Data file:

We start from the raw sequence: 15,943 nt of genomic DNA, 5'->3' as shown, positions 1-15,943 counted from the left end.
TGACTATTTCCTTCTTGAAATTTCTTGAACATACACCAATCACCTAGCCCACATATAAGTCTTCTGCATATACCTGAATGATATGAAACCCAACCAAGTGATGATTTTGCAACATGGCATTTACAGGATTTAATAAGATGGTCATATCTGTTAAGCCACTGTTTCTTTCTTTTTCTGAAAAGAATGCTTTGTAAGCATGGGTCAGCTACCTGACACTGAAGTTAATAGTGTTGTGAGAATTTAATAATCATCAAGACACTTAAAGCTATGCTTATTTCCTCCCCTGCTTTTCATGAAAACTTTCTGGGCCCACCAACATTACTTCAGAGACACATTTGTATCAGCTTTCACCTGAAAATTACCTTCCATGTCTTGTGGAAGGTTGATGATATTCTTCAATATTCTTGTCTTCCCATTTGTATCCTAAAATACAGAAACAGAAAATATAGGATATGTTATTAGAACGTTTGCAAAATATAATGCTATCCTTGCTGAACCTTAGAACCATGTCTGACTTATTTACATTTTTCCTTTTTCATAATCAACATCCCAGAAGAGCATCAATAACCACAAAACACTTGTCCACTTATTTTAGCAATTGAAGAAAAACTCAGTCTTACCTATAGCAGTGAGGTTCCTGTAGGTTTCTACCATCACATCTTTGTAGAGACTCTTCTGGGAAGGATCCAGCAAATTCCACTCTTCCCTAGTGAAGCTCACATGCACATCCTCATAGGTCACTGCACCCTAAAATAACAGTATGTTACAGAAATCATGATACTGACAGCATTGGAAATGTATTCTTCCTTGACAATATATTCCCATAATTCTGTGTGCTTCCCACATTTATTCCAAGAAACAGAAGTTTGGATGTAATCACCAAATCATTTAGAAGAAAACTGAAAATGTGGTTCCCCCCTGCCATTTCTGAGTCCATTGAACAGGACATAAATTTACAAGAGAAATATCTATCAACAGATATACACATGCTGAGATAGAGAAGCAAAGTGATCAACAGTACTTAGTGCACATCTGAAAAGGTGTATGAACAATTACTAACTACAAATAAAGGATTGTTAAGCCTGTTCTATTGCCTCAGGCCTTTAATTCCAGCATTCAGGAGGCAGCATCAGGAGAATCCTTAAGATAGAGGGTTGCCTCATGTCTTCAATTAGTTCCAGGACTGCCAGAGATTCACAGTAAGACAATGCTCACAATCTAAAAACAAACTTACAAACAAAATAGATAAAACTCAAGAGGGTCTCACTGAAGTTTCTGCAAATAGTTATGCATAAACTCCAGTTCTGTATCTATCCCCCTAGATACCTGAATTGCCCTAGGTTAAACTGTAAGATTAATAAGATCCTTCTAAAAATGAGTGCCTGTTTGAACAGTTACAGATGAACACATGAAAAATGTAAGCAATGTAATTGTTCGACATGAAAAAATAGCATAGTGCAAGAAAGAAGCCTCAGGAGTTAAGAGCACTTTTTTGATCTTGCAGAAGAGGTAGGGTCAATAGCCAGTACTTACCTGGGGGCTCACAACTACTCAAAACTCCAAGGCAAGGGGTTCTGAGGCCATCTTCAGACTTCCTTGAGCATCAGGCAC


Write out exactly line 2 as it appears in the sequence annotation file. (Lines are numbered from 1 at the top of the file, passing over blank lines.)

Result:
TGACTATTTCCTTCTTGAAATTTCTTGAACATACACCAATCACCTAGCCCACATATAAGTCTTCTGCATATACCTGAATGATATGAAACCCAACCAAGTGATGATTTTGCAACATGGCATTTACAGGATTTAATAAGATGGTCATATCTGTTAAGCCACTGTTTCTTTCTTTTTCTGAAAAGAATGCTTTGTAAGCATGGGTCAGCTACCTGACACTGAAGTTAATAGTGTTGTGAGAATTTAATAATCATCAAGACACTTAAAGCTATGCTTATTTCCTCCCCTGCTTTTCATGAAAACTTTCTGGGCCCACCAACATTACTTCAGAGACACATTTGTATCAGCTTTCACCTGAAAATTACCTTCCATGTCTTGTGGAAGGTTGATGATATTCTTCAATATTCTTGTCTTCCCATTTGTATCCTAAAATACAGAAACAGAAAATATAGGATATGTTATTAGAACGTTTGCAAAATATAATGCTATCCTTGCTGAACCTTAGAACCATGTCTGACTTATTTACATTTTTCCTTTTTCATAATCAACATCCCAGAAGAGCATCAATAACCACAAAACACTTGTCCACTTATTTTAGCAATTGAAGAAAAACTCAGTCTTACCTATAGCAGTGAGGTTCCTGTAGGTTTCTACCATCACATCTTTGTAGAGACTCTTCTGGGAAGGATCCAGCAAATTCCACTCTTCCCTAGTGAAGCTCACATGCACATCCTCATAGGTCACTGCACCCTAAAATAACAGTATGTTACAGAAATCATGATACTGACAGCATTGGAAATGTATTCTTCCTTGACAATATATTCCCATAATTCTGTGTGCTTCCCACATTTATTCCAAGAAACAGAAGTTTGGATGTAATCACCAAATCATTTAGAAGAAAACTGAAAATGTGGTTCCCCCCTGCCATTTCTGAGTCCATTGAACAGGACATAAATTTACAAGAGAAATATCTATCAACAGATATACACATGCTGAGATAGAGAAGCAAAGTGATCAACAGTACTTAGTGCACATCTGAAAAGGTGTATGAACAATTACTAACTACAAATAAAGGATTGTTAAGCCTGTTCTATTGCCTCAGGCCTTTAATTCCAGCATTCAGGAGGCAGCATCAGGAGAATCCTTAAGATAGAGGGTTGCCTCATGTCTTCAATTAGTTCCAGGACTGCCAGAGATTCACAGTAAGACAATGCTCACAATCTAAAAACAAACTTACAAACAAAATAGATAAAACTCAAGAGGGTCTCACTGAAGTTTCTGCAAATAGTTATGCATAAACTCCAGTTCTGTATCTATCCCCCTAGATACCTGAATTGCCCTAGGTTAAACTGTAAGATTAATAAGATCCTTCTAAAAATGAGTGCCTGTTTGAACAGTTACAGATGAACACATGAAAAATGTAAGCAATGTAATTGTTCGACATGAAAAAATAGCATAGTGCAAGAAAGAAGCCTCAGGAGTTAAGAGCACTTTTTTGATCTTGCAGAAGAGGTAGGGTCAATAGCCAGTACTTACCTGGGGGCTCACAACTACTCAAAACTCCAAGGCAAGGGGTTCTGAGGCCATCTTCAGACTTCCTTGAGCATCAGGCAC